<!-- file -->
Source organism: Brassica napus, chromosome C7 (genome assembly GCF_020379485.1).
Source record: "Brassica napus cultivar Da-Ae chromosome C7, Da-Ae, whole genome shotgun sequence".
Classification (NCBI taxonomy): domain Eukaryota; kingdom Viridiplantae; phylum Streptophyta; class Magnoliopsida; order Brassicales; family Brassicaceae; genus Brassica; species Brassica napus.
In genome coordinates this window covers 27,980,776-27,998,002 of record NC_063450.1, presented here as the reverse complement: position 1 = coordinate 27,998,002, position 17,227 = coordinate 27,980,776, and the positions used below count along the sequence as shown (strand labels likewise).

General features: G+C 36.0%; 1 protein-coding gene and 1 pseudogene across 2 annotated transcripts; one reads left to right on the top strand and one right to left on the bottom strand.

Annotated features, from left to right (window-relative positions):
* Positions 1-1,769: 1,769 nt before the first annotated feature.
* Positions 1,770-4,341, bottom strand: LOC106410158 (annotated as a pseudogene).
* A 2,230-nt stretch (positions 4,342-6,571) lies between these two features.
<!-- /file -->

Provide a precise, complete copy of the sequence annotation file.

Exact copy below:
Source organism: Brassica napus, chromosome C7 (genome assembly GCF_020379485.1).
Source record: "Brassica napus cultivar Da-Ae chromosome C7, Da-Ae, whole genome shotgun sequence".
Classification (NCBI taxonomy): domain Eukaryota; kingdom Viridiplantae; phylum Streptophyta; class Magnoliopsida; order Brassicales; family Brassicaceae; genus Brassica; species Brassica napus.
In genome coordinates this window covers 27,980,776-27,998,002 of record NC_063450.1, presented here as the reverse complement: position 1 = coordinate 27,998,002, position 17,227 = coordinate 27,980,776, and the positions used below count along the sequence as shown (strand labels likewise).

General features: G+C 36.0%; 1 protein-coding gene and 1 pseudogene across 2 annotated transcripts; one reads left to right on the top strand and one right to left on the bottom strand.

Annotated features, from left to right (window-relative positions):
* Positions 1-1,769: 1,769 nt before the first annotated feature.
* Positions 1,770-4,341, bottom strand: LOC106410158 (annotated as a pseudogene).
* A 2,230-nt stretch (positions 4,342-6,571) lies between these two features.